Here’s what you need to know this morning.
Tsunami warning for Norfolk Island
Residents on Norfolk Island are being warned to move to higher ground after three earthquakes near New Zealand triggered a tsunami warning for the south Pacific territory.
The Joint Australian Tsunami Warning Centre says there is a risk of marine tsunamis, dangerous rips, strong waves and ocean currents impacting the island for several hours.
People in areas at risk of inundation or flooding should move to higher ground or at least one kilometre inland.
Emergency authorities are also advising people to get out of the water and move away from the immediate water’s edge of harbours, coastal estuaries, rock platforms and beaches.
The warning comes after three earthquakes struck the Kermadec Islands off New Zealand’s north east coast this morning.
Health Minister denies regions have ‘two-tiered’ health system
NSW Health Minister Brad Hazzard has defended the state of rural and regional healthcare while being quizzed about staffing and resources.
Labor’s Walt Secord used yesterday’s budget estimates hearing to ask the minister whether he accepted that people outside of metropolitan areas have a “two-tiered health system”.
Hundreds of submissions to a state parliamentary inquiry described limited access to doctors and specialists but Mr Hazzard told the hearing the government was working hard to improve conditions.
“Our government has tried as far as is humanly possible to address those regional issues that exist. I’m looking forward to the inquiry results and we’ll certainly look at that,” he said.
The inquiry heard that between 2012 and 2020 an extra 1,500 medical staff were recruited, as well as 3,000 nurses and midwives.
Sydney’s hotel occupancy plummet due to COVID-19
The union representing Australia’s accommodation sector is warning there could be mass redundancies in the industry with JobKeeper ending later this month.
Tourism Accommodation Australia says occupancy rates are currently hovering at 35 per cent in Sydney’s CBD, with hotels struggling to stay open.
Chief executive Michael Johnson said hotels in Sydney and Melbourne’s CBD would need assurance from the government.
“Our concern is that we’re only 24 days away from the deadline for JobKeeper to cease, so it’s important that we know what’s going on so that will assist some of those hotels make some of the decisions that they have to make going forward,” he said.
Hearings begin into White Island volcano disaster
Survivors and their families affected by the Whakaari White Island volcano disaster more than a year ago say they hope to get answers as court proceedings begin today.
Twenty-two people died as a result of the blast on White Island in December 2019.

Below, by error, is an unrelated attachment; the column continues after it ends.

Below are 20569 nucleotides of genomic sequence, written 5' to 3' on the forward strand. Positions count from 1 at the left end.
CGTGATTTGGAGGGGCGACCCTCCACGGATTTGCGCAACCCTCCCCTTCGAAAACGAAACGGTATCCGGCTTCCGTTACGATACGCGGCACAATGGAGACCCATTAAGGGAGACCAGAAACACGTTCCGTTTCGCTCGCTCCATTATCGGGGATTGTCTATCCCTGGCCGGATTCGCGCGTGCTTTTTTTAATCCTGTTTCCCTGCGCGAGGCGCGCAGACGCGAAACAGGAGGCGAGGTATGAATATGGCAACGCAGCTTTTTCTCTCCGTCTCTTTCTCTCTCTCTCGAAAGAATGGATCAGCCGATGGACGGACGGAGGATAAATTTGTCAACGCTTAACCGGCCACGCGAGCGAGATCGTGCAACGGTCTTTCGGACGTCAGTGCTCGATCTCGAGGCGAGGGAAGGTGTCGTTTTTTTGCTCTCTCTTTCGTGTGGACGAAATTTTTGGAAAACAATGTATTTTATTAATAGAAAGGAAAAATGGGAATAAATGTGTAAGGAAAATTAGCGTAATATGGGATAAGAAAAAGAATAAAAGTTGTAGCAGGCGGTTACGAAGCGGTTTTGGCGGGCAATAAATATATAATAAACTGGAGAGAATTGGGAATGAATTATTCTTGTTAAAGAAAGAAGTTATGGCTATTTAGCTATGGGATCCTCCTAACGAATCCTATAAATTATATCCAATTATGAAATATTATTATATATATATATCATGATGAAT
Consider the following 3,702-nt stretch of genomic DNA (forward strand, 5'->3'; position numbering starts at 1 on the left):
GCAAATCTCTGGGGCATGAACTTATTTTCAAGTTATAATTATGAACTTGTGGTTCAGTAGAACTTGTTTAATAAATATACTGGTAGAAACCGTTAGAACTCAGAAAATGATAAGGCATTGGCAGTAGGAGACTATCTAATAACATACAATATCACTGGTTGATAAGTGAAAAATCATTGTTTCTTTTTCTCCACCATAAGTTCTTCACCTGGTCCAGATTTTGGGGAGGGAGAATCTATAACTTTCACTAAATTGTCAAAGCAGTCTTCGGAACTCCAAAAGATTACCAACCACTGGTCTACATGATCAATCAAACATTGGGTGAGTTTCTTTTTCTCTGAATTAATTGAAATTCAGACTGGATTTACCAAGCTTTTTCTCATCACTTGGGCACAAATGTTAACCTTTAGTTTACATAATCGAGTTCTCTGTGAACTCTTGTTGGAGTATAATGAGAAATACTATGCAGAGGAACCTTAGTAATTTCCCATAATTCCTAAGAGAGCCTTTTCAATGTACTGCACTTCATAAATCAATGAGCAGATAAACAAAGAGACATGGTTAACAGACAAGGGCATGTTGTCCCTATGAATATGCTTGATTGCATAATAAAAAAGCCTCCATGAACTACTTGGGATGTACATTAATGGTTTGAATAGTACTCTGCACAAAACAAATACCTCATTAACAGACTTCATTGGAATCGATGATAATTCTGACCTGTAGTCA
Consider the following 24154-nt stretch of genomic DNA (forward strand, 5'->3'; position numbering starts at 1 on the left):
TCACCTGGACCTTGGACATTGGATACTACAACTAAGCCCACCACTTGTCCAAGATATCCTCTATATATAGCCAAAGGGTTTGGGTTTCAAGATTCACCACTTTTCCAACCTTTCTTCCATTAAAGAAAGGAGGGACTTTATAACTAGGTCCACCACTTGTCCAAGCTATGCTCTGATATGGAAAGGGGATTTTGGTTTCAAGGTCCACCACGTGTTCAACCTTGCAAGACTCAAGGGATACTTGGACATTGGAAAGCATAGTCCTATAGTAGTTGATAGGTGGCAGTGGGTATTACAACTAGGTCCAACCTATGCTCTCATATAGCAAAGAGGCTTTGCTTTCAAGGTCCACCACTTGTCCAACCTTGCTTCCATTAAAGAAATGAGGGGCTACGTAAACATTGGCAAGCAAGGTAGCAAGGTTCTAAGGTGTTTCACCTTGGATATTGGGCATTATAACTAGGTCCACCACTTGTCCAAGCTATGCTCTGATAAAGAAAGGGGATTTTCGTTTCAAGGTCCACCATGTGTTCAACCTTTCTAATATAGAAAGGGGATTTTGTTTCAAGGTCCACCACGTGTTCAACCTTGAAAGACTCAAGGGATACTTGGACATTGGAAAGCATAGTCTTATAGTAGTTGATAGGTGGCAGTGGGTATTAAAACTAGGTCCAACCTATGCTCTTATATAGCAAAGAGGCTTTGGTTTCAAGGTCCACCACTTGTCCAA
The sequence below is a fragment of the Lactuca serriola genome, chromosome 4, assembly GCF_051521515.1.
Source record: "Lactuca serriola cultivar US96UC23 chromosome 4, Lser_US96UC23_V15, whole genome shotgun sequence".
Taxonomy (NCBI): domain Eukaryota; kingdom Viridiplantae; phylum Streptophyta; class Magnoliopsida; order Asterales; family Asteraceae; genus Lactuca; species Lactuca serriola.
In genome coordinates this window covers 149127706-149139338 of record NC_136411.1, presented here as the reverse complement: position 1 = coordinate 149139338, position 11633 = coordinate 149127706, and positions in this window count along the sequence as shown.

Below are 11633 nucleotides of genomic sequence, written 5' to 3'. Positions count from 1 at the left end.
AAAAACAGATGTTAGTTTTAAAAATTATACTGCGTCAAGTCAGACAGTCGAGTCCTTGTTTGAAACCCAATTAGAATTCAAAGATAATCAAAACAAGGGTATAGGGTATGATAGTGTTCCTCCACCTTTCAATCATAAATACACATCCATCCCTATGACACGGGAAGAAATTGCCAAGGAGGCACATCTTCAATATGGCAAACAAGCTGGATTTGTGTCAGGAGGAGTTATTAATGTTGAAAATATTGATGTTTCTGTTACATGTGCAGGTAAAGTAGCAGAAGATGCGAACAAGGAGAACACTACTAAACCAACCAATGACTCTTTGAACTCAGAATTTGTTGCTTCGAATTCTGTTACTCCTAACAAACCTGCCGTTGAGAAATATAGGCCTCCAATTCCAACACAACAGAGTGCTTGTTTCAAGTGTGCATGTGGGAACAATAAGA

The first of court proceedings are expected to be heard in the Auckland District Court today, after WorkSafe New Zealand brought charges against 13 parties, including three individuals last year.
Meredith Dallow, whose brother and niece died from their injuries, said it would be hard to watch but crucial to gain answers.
“It’s a tragedy that shouldn’t have happened and every day we still miss them,” she said.
The first of the proceedings are expected to be largely administrative ahead of full hearings in the coming months.
Man charged over robbery of 74-year-old woman
A man will face court today, charged over an alleged robbery and aggravated break-in at an elderly woman’s home at Lake Illawarra.
The woman answered the doorbell of her Port Kembla home shortly after 7:00pm on February 23, when it was forced open and she was knocked to the ground.
A 30-year-old Newcastle man allegedly shocked her with an electronic stun gun.
A man living in a granny flat came to the woman’s aid and was allegedly assaulted and hit in the head with the stun gun.
Police will allege the man robbed the same woman of cash at Port Kembla a month before the break-in.
Federal Court to decide on mesh implant appeal
The Federal Court will today decide on an appeal against a landmark judgment awarding a multi-million-dollar payout to Australian women with faulty vaginal mesh implants.
The court in March ordered drug company Johnson & Johnson to pay almost $2.6 million to three women with the faulty implants.
They are the lead applicants in a class action of more than 1,000 women with serious side-effects, including chronic pain and infection.
The court found Johnson & Johnson was negligent and driven by commercial interests. The company has appealed against the ruling.